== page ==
Let’s get back to basics
Since I’ve been digging into the theory of Evolution with the help of Amit Goswami, I’ve decided to take a look at precisely what that theory is. The Scientific American issue May 2009 is partly devoted to evolution. It has a column by a scientist visiting a creationist conference for instance. He notes, the dismay is kept very light in his piece, that they don’t think humans and animals have a common ancestor. Amit Goswami sits comfortably on the side of scientific opinion on this one: he does think humans have animal ancestry.
Looking at our closest relatives – from a genetic standpoint – chimpanzees share 99% of our DNA. This means that any one trying to prove we’re not related will have a hard time. By the way, Blavatsky maintained we ARE related, but that chimpanzees and other great apes are in fact descended from the first humans, not the other way around. Since she proposes a non-physical humanity coming BEFORE a physical one, her theory is rather hard to prove.
Let’s get back to those genes: When they started looking at that one percent of genes we don’t share with chimps, they found the following:
- The HAR1 DNA sequence is the same for chickens and chimpanzees, but very different for humans. It plays an important part in how our brain develops, specifically the cerebral cortex which is responsible for abstract thought.
- Another brain related part of DNA has to do with simply the size of it. ASPM it’s called. The human brain is a lot larger than that of other animals – compared to our body size.
- The FOXP2 DNA sequence differs significantly from chimps and is involved in our speech. It probably enables us to talk and was already present in Neanderthals.
- HAR2 is a DNA sequence that has an impact on the way the wrist develops enabling us to use complex tools (like me typing ten fingered).
- AMY1 is a gene sequence that helps digest starch. Compared to other primates, humans have particularly many of these. This probably helped early humans digest a large variety of foods. Cooking food also helps us digest plant derived foods, but early humans also developed the ability to get more out of them without that help. Similarly there is a very recent gene development helps humans from Europe and Africa to digest milk. This gene, LCT, is only present in part of the human population and not in chimps at all. This accounts for the inability for people with Asian ancestry to digest milk – we would usually call that a milk allergy. But the fact is: it is simply a very new ability that humans elsewhere have acquired, but hasn’t spread throughout the whole human population yet.
All of these things are, of course, physical characteristics of human beings. That is after all the only thing genetics can say anything about. From a spiritual perspective all of this may be true, but it is hardly satisfying. Our instincts tell us that what makes us human isn’t the wrist-hand abilities, our speech or even our large brains. Yet from a biological standpoint: those are the only things that can be said at present.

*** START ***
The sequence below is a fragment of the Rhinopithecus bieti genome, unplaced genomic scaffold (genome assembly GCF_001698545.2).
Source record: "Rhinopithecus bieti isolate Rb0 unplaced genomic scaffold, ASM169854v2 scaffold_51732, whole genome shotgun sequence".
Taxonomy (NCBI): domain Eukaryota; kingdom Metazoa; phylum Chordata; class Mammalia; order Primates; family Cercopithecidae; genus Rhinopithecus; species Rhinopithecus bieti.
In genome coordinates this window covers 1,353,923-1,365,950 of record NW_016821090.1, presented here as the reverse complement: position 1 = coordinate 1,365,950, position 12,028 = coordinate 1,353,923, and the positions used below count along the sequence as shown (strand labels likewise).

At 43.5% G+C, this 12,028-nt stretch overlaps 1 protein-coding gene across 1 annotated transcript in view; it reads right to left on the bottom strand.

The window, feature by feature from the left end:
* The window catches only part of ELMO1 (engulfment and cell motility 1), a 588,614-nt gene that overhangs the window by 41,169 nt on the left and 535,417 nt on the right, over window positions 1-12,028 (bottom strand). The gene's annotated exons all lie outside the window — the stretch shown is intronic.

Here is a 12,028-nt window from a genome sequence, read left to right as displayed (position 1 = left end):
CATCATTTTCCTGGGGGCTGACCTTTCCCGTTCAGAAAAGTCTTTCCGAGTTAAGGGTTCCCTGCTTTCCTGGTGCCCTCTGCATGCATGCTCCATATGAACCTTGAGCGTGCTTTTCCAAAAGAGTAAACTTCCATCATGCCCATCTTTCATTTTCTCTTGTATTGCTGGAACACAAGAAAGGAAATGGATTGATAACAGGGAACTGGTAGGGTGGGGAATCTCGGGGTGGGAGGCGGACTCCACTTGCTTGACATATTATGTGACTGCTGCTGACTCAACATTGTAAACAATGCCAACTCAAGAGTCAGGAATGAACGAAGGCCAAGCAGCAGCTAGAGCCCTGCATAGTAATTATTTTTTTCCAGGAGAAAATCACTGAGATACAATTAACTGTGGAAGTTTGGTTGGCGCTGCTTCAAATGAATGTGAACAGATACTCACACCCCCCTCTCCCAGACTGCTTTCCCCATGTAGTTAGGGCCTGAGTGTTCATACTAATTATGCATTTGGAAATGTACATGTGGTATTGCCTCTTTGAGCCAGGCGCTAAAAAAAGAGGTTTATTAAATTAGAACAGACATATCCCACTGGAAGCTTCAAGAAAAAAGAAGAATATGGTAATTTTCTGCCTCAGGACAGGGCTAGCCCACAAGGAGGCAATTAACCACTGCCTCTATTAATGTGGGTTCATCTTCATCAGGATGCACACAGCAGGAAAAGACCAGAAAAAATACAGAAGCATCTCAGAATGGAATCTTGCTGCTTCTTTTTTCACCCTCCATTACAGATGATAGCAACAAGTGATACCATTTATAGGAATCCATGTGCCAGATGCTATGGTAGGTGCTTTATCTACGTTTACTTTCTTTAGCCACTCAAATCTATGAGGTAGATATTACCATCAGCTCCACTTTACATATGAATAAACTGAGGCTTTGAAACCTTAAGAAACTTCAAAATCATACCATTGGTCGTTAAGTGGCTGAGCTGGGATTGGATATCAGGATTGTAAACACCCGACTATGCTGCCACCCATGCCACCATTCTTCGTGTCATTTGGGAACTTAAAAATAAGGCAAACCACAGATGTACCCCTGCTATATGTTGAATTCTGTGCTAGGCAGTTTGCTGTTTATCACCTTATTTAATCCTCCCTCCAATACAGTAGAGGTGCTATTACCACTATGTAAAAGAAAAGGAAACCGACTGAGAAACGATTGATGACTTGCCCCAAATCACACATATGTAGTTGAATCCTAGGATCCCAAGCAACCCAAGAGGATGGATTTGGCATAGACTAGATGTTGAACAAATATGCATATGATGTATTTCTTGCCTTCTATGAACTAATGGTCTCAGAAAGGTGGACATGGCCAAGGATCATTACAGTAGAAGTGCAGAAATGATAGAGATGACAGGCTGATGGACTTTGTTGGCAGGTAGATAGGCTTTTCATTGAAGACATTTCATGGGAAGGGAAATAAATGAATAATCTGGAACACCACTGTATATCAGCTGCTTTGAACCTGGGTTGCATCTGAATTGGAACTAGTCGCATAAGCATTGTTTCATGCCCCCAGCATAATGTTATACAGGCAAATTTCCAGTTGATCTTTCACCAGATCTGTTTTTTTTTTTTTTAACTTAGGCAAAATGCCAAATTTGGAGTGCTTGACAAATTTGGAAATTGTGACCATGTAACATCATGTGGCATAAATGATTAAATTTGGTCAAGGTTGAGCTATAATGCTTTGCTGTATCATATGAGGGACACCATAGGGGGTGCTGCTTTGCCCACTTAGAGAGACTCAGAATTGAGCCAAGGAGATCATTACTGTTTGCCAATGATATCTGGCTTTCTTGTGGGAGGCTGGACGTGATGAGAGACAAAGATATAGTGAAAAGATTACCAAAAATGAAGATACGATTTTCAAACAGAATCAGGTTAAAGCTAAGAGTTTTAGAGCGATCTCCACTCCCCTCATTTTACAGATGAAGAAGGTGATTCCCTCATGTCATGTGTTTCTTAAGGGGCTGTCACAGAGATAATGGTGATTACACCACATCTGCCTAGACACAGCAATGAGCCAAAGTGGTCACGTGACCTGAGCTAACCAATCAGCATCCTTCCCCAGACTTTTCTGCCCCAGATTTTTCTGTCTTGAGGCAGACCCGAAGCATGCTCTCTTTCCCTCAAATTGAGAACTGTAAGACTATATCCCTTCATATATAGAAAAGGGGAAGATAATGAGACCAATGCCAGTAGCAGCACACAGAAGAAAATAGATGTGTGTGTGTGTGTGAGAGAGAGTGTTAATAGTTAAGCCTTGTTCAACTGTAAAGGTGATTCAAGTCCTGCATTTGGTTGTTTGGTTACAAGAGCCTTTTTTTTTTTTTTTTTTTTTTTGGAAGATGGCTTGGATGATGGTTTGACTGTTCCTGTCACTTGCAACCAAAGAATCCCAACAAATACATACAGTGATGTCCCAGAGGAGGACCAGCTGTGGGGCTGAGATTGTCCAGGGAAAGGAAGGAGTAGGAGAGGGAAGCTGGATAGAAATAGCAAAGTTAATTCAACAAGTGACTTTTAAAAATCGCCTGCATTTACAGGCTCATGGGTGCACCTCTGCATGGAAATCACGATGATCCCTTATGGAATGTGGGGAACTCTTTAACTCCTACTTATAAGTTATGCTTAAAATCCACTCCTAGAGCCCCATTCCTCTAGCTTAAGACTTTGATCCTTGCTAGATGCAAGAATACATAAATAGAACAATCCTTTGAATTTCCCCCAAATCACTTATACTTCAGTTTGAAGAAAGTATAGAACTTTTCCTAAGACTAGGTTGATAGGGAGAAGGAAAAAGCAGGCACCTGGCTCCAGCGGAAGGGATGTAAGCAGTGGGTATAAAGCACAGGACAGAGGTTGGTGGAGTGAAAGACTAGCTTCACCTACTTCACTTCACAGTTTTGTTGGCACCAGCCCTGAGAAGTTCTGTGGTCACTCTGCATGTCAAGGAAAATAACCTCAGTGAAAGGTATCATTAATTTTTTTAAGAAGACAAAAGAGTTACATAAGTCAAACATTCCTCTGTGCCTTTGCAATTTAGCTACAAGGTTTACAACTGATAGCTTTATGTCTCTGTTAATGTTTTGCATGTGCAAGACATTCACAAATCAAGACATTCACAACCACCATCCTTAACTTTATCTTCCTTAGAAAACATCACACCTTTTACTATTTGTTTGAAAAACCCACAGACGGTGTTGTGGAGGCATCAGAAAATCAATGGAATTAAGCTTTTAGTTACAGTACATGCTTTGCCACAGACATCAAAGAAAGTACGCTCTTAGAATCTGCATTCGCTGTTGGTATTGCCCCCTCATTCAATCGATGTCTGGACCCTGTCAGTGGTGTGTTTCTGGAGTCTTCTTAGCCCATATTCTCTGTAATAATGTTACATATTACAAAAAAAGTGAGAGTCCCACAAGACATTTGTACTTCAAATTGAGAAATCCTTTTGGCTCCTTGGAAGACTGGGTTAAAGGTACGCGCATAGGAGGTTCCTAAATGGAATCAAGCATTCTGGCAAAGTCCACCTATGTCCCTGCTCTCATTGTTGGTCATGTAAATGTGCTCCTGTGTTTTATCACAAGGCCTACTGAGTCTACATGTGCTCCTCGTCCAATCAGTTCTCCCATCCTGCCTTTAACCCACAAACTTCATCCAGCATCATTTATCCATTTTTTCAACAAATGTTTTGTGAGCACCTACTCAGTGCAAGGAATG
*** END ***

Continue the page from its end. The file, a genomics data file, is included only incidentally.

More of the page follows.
7 thoughts on “What makes us human – about evolution and religion”
“That is after all the only thing genetics can say anything about. From a spiritual perspective all of this may be true, but it is hardly satisfying. Our instincts tell us that what makes us human isn’t the wrist-hand abilities, our speech or even our large brains. Yet from a biological standpoint: those are the only things that can be said at present.”
From a spiritual perspective, I would like to know what would have been satisfying to you? If you can articulate that, it would be probably useful. There is a lot to discuss on this topic, and on the subject of evolution. But remember that what our nature brings us to wish does not need to correlate with the biological reality of what we are. After all, from the biological perspective, the reason for us to be here are pretty clear: “to spread our genes”. The fact that we don’t find that reason intellectually or emotionally satisfying is an interesting fact that does not infirm this biological reality.
You do not have to agree or accept everything which happens to you for it to be real.
Now the real point of my comment was to let you know that at the beginning of this month an interesting paper on Foxp2 was published. The researchers involved in this study modified the mouse version of Foxp2 so that it looks like the human one, and then studied the effects this would have on the “humanized” mice. The article is here: http://dx.doi.org/10.1016/j.cell.2009.03.041
Actually – that is precisely what I don’t think biology can prove: that we’re here only and merely to spread our genes. There are lots of people – like me – who choose not to spread their genes.